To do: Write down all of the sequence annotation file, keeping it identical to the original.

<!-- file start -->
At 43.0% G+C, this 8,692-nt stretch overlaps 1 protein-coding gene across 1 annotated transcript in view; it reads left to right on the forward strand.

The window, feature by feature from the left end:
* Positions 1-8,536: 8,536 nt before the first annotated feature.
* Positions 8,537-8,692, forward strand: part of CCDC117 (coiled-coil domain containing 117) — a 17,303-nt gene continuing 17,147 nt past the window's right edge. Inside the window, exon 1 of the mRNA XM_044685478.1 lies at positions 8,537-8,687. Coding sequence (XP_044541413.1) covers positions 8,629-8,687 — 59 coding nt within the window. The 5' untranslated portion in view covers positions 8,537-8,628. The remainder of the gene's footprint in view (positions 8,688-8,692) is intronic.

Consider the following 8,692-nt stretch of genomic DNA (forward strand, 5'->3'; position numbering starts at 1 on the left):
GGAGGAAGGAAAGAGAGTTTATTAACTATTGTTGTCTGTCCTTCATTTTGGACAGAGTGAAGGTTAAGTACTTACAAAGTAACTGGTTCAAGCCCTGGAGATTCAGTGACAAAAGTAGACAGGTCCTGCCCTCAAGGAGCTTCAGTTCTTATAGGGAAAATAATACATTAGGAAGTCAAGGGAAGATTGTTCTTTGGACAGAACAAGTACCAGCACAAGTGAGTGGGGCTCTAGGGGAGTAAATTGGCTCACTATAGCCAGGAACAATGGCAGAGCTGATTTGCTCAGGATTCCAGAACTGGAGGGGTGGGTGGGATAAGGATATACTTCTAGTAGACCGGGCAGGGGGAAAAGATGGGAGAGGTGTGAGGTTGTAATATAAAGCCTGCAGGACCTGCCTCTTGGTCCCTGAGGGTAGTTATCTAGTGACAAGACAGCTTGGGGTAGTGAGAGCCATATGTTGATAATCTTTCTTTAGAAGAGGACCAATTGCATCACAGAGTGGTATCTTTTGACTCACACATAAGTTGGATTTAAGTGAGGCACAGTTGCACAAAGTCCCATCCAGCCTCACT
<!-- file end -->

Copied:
At 43.0% G+C, this 8,692-nt stretch overlaps 1 protein-coding gene across 1 annotated transcript in view; it reads left to right on the forward strand.

The window, feature by feature from the left end:
* Positions 1-8,536: 8,536 nt before the first annotated feature.
* Positions 8,537-8,692, forward strand: part of CCDC117 (coiled-coil domain containing 117) — a 17,303-nt gene continuing 17,147 nt past the window's right edge. Inside the window, exon 1 of the mRNA XM_044685478.1 lies at positions 8,537-8,687. Coding sequence (XP_044541413.1) covers positions 8,629-8,687 — 59 coding nt within the window. The 5' untranslated portion in view covers positions 8,537-8,628. The remainder of the gene's footprint in view (positions 8,688-8,692) is intronic.

Consider the following 8,692-nt stretch of genomic DNA (forward strand, 5'->3'; position numbering starts at 1 on the left):
GGAGGAAGGAAAGAGAGTTTATTAACTATTGTTGTCTGTCCTTCATTTTGGACAGAGTGAAGGTTAAGTACTTACAAAGTAACTGGTTCAAGCCCTGGAGATTCAGTGACAAAAGTAGACAGGTCCTGCCCTCAAGGAGCTTCAGTTCTTATAGGGAAAATAATACATTAGGAAGTCAAGGGAAGATTGTTCTTTGGACAGAACAAGTACCAGCACAAGTGAGTGGGGCTCTAGGGGAGTAAATTGGCTCACTATAGCCAGGAACAATGGCAGAGCTGATTTGCTCAGGATTCCAGAACTGGAGGGGTGGGTGGGATAAGGATATACTTCTAGTAGACCGGGCAGGGGGAAAAGATGGGAGAGGTGTGAGGTTGTAATATAAAGCCTGCAGGACCTGCCTCTTGGTCCCTGAGGGTAGTTATCTAGTGACAAGACAGCTTGGGGTAGTGAGAGCCATATGTTGATAATCTTTCTTTAGAAGAGGACCAATTGCATCACAGAGTGGTATCTTTTGACTCACACATAAGTTGGATTTAAGTGAGGCACAGTTGCACAAAGTCCCATCCAGCCTCACT